It took eight heavily armed men only five minutes to drive two ersatz police vans through a hole in the perimeter fence of the Brussels Airport and onto the runway, lights flashing, where they then pried open the hold of a passenger aircraft headed to Switzerland, unloaded about 120 packages holding at least $50 million worth of polished and uncut diamonds, and sped off into diamond-heist infamy. No shots were fired, and the entire operation was over so quickly, the passengers on the aircraft had no idea anything was wrong until their flight was abruptly canceled. "This was a very precise, almost military-organized and well-executed robbery," airport spokesman Jan Van der Cruysse said Tuesday. (Watch a CNN report, and re-enactment of the heist, below.)

"They arrived at Brussels Airport armed with automatic weapons and dressed in police uniforms aboard two vehicles equipped with blue police lights," says Andrew Higgins in The New York Times. "But their most important weapon was information." The diamonds, from Antwerp, were loaded on the Zurich-bound aircraft from a Brinks armored van only about 12 minutes before takeoff and a few minutes before the plane started moving. And the Brussels Airport is swarming with police and security, in part because of its role as a key hub in Antwerp's lucrative diamond trade.

"I am certain this was an inside job," Doron Levy, an expert in airport security at the French risk management company Ofek, tells the Times. Such an "incredibly audacious and well organized" theft requires very experienced criminals with nerves of steel, but also lots of insider details. "In big jobs like this we are often surprised by the level of preparation and information: They know so much they probably know the employees by name."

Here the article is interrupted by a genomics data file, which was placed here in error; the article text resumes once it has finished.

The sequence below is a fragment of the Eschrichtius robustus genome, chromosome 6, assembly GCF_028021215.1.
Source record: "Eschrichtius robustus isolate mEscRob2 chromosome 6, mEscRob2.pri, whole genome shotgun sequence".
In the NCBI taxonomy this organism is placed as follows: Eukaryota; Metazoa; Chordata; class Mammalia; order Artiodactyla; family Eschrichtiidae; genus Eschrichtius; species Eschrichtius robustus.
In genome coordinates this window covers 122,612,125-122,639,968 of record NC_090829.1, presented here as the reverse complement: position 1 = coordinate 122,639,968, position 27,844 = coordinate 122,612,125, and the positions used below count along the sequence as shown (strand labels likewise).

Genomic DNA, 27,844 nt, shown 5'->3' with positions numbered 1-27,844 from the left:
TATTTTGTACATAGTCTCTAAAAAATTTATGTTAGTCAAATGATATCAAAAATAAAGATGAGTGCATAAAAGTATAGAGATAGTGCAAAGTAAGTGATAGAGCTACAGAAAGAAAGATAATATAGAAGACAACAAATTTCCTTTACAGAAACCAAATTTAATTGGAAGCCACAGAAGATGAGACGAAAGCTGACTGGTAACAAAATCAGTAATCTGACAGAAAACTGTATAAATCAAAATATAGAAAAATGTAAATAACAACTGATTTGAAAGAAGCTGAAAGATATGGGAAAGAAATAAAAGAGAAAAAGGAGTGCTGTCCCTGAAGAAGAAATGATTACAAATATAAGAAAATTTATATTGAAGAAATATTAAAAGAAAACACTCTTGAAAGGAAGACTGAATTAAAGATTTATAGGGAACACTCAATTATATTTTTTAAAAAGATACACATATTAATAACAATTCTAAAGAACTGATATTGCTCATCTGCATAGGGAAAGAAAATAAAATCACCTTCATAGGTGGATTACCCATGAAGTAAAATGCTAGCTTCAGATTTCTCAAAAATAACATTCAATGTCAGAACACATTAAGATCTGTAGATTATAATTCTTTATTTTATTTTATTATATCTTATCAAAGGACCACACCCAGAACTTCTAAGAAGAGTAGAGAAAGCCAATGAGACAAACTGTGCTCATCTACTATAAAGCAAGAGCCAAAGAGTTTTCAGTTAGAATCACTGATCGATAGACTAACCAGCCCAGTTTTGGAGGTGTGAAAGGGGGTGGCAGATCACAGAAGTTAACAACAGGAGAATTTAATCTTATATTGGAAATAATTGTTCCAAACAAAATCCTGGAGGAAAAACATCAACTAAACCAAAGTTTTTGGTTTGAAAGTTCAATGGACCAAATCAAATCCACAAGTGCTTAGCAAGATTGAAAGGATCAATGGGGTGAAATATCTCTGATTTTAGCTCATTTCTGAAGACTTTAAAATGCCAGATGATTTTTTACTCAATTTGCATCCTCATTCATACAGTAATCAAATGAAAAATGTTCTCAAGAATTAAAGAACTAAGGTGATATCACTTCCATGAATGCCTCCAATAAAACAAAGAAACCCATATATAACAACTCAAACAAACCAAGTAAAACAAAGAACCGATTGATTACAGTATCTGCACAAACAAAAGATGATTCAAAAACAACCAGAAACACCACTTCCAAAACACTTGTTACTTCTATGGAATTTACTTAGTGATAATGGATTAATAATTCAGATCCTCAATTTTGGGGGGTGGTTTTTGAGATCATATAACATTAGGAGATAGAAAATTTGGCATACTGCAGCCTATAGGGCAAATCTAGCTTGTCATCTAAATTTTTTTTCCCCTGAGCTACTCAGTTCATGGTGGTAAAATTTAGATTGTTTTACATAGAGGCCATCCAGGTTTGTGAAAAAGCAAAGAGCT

Police found a burned-out van near the airport, but have not made any arrests. This was the first heist at the Brussels Airport since 2002, when it beefed up security after a string of diamond robberies in the 1990s. And "security officials say that events such as the Brussels robbery may be impossible to completely prevent," says Daniel Michaels in The Wall Street Journal.

All airports employ thousands of low-paid workers and face high staff turnover. People handling airfreight are aware of valuable consignments because every cargo shipment carries a waybill, which is similar to a passenger's boarding pass. Waybills must move openly through cargo systems so handlers can plan how to load freight. [Wall Street Journal]

The theft was a blow to the airport, which transports about $200 million worth of diamonds a day to and from Antwerp, about 25 miles away — and faces competition from a small Luxembourg airport that is promising more security. But the Antwerp diamond industry is the bigger loser. Although the declared value of the diamonds was $50 million, experts say the haul could be worth up to $350 million, making it potentially larger than the $100 million theft from the heart of the Antwerp World Diamond Centre in 2003. The real threat, though, is to Antwerp's dominance of the world's diamond trade, says Paul Waldie at Canada's Globe and Mail.

The industry has yet to fully recover from the 2008 financial crisis, which sent sales plunging. And Antwerp has seen its dominant position in the trade come under attack from offshore rivals, particularly in India. Things became serious enough that the industry and government banded together last year and produced a strategy, called Project 2020, to reclaim Antwerp's position. Part of the strategy included improving security, something that had been lacking for years — especially at the Brussels airport.... The government boosted security, but clearly not enough to prevent the newest theft. [Globe and Mail]

Sources: The Associated Press, CNN, Globe and Mail, The New York Times, The Wall Street Journal